Your online resource

for all things culinary

HOME Search this Site All Recipes Special Sections Articles &  Resources Kitchen Equipment Food & Health Growing Food Directories

Missing an Ingredient ?


In Season in Winter: Goose

Go to:  Main Winter Seasonal Page


Jump to:-     Buying & Storing  Goose  |   Preparing and cooking  Goose  |   Editor's Choice Top 3  Autumn Goose Recipes




Once the bird of choice at Christmas in the UK , for many years goose took a back seat to turkey. However it is making a comeback, not only for roasting whole, but also served in individual breast or leg portions when it can been cooked and served in a similar way to wild duck.


Although you can buy frozen Goose throughout the year, in the UK fresh goose is traditionally in  season and at its best from October to January having been fattened up for Christmas.




Buying and storing fresh Goose


Fresh geese aren't always easy to come by and are often only available from specialist suppliers or quality butchers so if you have your heart set on one,  you would be best to pre-order it, especially around Christmas time. As geese have a much higher proportion of bone to flesh than other poultry, when buying whole birds,  allow 675g/1˝lb per person. As smaller birds are the most tender, if you have many people to serve it is better to get two smaller birds rather than one large one. Choose plump-looking free-range birds.

Oven ready birds should be kept in the refrigerator and will last for a few days.  Make sure you remove the giblets and store them separately.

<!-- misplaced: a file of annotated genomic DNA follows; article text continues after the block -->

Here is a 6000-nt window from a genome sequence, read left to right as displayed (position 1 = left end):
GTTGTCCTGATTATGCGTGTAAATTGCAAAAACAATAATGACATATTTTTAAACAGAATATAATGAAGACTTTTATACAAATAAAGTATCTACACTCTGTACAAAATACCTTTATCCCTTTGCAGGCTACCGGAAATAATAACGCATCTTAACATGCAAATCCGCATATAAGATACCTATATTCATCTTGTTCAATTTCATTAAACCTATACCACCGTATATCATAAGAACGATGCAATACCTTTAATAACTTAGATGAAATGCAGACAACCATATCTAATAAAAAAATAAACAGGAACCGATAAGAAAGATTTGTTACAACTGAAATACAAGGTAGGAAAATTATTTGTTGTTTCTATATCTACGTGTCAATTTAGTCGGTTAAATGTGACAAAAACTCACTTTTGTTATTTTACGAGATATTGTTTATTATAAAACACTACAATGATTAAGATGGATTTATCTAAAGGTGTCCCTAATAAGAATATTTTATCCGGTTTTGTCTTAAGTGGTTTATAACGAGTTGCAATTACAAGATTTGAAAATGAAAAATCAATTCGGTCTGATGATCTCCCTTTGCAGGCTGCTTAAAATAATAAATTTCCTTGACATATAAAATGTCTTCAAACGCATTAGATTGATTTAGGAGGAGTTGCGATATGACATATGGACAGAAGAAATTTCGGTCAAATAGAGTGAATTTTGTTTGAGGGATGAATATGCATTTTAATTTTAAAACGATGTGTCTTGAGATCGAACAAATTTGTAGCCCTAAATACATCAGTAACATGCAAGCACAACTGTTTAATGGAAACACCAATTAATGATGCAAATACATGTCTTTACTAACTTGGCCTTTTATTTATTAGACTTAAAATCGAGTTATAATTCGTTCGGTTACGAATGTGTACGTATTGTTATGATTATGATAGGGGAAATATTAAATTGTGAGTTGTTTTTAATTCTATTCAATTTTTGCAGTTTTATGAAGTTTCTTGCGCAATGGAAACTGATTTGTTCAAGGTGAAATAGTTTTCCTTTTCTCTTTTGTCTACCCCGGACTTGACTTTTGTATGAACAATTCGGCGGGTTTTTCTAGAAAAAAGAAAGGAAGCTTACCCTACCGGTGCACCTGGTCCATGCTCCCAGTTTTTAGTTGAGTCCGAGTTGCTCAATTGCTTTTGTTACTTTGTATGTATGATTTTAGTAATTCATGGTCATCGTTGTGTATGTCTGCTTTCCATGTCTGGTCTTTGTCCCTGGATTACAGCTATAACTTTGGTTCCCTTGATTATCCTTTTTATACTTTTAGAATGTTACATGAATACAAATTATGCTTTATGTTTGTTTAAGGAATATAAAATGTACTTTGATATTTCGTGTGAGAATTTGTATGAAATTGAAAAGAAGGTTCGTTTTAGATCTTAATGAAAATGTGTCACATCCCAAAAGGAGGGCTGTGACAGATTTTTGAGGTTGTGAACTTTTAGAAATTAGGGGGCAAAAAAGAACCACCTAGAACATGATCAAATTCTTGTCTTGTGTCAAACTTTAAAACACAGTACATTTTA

Preparing  and Cooking fresh Goose


The flesh of goose is quite dark in colour and quite rich in flavour. As mentioned above, the younger the bird, the more tender it will be so smaller birds are suitable for cutting into portions and pan frying.


For whole birds, remove any excess fat from the cavity and set aside for roasting potatoes or other veggies. Rinse the goose under cold running water both inside and out and pat dry.  Goose is a naturally fatty bird so the skin needs to be pricked all over with a fork to enable the fat to be released during cooking. 


Season the skin with salt and pepper, place breast side up on a rack in a roasting pan. Roast at 220C,  for 30 minutes then reduce to 180C, 350F, Gas Mark 4 and roast for 25 minutes per 450g/1lb  basting every 20 to 30 minutes. Pour off the fat that accumulates in the pan at regular intervals or it will smoke. This fat is worth its weight in gold and can be stored in the fridge for a few days, or frozen.  It adds a fantastic flavour to roast potatoes and other veggies and can be used to fry or confit. If parts of the goose seem to be browning too quickly, wrap them in foil.

The goose is cooked when a skewer in the thickest part of the thigh reveals clear juices although the flesh may still be slightly pink. Remove from the oven, cover with foil and rest for 15 minutes before carving.



Editor's Choice:  Top 3 Winter Season Goose Recipes


 Follow us 




Goose with Apples

Whole goose marinated and roasted in a spiced cider and served with apples which the acidity of which compliments the richness of the goose.




Goose Confit

A traditional French recipe where the breast and legs of goose are slowly cooked and preserved in goose fat. This is also suitable for duck and pheasant.




Roast Potatoes

It's now possible to buy goose fat in many supermarkets. It's really worth paying for as it makes the best tasting roast potatoes ever.



 Sign up for Free E-mailings

I still haven't found what I'm looking for


Try our search facility. Type in your main ingredient (s) or whatever you happen to have available in your store cupboard or fridge and allow us to whisk you up a recipe in seconds!




For full advanced search tips visit our main search page via the red "search this site" button at the top of the page


About Us  |  Contact Us  |   Advertise |    Private Privacy  |   Media Resources  |  Links  |  Sitemap  |  Printing Recipes  |  


Abbreviations on this site  




This Web Site was designed and created by Copyright © 2000 to date [Recipes4us] All rights reserved.

 Some Photos ©